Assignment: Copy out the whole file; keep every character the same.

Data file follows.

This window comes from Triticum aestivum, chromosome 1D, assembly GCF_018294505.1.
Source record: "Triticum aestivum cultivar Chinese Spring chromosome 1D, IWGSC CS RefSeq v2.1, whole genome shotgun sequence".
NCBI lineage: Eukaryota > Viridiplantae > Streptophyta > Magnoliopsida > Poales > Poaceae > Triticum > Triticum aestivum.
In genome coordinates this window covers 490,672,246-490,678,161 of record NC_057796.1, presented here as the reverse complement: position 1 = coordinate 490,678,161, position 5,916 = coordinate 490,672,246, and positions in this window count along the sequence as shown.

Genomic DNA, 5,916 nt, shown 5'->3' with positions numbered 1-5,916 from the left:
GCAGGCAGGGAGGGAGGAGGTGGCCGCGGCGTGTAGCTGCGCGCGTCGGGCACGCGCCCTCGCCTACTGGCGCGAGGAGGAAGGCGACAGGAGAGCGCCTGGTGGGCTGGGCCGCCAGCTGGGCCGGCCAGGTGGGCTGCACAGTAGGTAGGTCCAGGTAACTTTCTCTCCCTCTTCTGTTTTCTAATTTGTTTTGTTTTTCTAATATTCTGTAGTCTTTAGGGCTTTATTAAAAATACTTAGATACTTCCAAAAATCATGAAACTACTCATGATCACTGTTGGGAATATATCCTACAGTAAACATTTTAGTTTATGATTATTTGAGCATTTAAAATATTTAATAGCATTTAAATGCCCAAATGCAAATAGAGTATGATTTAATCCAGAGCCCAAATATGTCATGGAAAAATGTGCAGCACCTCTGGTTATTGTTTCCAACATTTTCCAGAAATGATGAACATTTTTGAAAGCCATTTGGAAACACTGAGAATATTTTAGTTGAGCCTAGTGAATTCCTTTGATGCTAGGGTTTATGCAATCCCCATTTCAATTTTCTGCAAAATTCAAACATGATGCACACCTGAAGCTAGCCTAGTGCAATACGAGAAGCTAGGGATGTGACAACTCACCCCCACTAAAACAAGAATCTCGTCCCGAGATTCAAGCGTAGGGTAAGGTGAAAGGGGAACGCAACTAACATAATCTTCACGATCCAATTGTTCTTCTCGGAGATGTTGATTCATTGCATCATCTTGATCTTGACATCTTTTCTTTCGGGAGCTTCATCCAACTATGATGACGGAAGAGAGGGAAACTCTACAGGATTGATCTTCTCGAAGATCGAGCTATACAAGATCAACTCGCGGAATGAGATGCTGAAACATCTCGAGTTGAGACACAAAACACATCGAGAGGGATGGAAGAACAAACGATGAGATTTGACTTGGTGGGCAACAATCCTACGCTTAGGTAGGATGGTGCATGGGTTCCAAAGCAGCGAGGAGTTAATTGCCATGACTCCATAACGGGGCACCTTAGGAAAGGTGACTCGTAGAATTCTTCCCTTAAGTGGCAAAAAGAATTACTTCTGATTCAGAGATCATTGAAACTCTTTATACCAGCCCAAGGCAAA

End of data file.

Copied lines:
This window comes from Triticum aestivum, chromosome 1D, assembly GCF_018294505.1.
Source record: "Triticum aestivum cultivar Chinese Spring chromosome 1D, IWGSC CS RefSeq v2.1, whole genome shotgun sequence".
NCBI lineage: Eukaryota > Viridiplantae > Streptophyta > Magnoliopsida > Poales > Poaceae > Triticum > Triticum aestivum.
In genome coordinates this window covers 490,672,246-490,678,161 of record NC_057796.1, presented here as the reverse complement: position 1 = coordinate 490,678,161, position 5,916 = coordinate 490,672,246, and positions in this window count along the sequence as shown.

Genomic DNA, 5,916 nt, shown 5'->3' with positions numbered 1-5,916 from the left:
GCAGGCAGGGAGGGAGGAGGTGGCCGCGGCGTGTAGCTGCGCGCGTCGGGCACGCGCCCTCGCCTACTGGCGCGAGGAGGAAGGCGACAGGAGAGCGCCTGGTGGGCTGGGCCGCCAGCTGGGCCGGCCAGGTGGGCTGCACAGTAGGTAGGTCCAGGTAACTTTCTCTCCCTCTTCTGTTTTCTAATTTGTTTTGTTTTTCTAATATTCTGTAGTCTTTAGGGCTTTATTAAAAATACTTAGATACTTCCAAAAATCATGAAACTACTCATGATCACTGTTGGGAATATATCCTACAGTAAACATTTTAGTTTATGATTATTTGAGCATTTAAAATATTTAATAGCATTTAAATGCCCAAATGCAAATAGAGTATGATTTAATCCAGAGCCCAAATATGTCATGGAAAAATGTGCAGCACCTCTGGTTATTGTTTCCAACATTTTCCAGAAATGATGAACATTTTTGAAAGCCATTTGGAAACACTGAGAATATTTTAGTTGAGCCTAGTGAATTCCTTTGATGCTAGGGTTTATGCAATCCCCATTTCAATTTTCTGCAAAATTCAAACATGATGCACACCTGAAGCTAGCCTAGTGCAATACGAGAAGCTAGGGATGTGACAACTCACCCCCACTAAAACAAGAATCTCGTCCCGAGATTCAAGCGTAGGGTAAGGTGAAAGGGGAACGCAACTAACATAATCTTCACGATCCAATTGTTCTTCTCGGAGATGTTGATTCATTGCATCATCTTGATCTTGACATCTTTTCTTTCGGGAGCTTCATCCAACTATGATGACGGAAGAGAGGGAAACTCTACAGGATTGATCTTCTCGAAGATCGAGCTATACAAGATCAACTCGCGGAATGAGATGCTGAAACATCTCGAGTTGAGACACAAAACACATCGAGAGGGATGGAAGAACAAACGATGAGATTTGACTTGGTGGGCAACAATCCTACGCTTAGGTAGGATGGTGCATGGGTTCCAAAGCAGCGAGGAGTTAATTGCCATGACTCCATAACGGGGCACCTTAGGAAAGGTGACTCGTAGAATTCTTCCCTTAAGTGGCAAAAAGAATTACTTCTGATTCAGAGATCATTGAAACTCTTTATACCAGCCCAAGGCAAA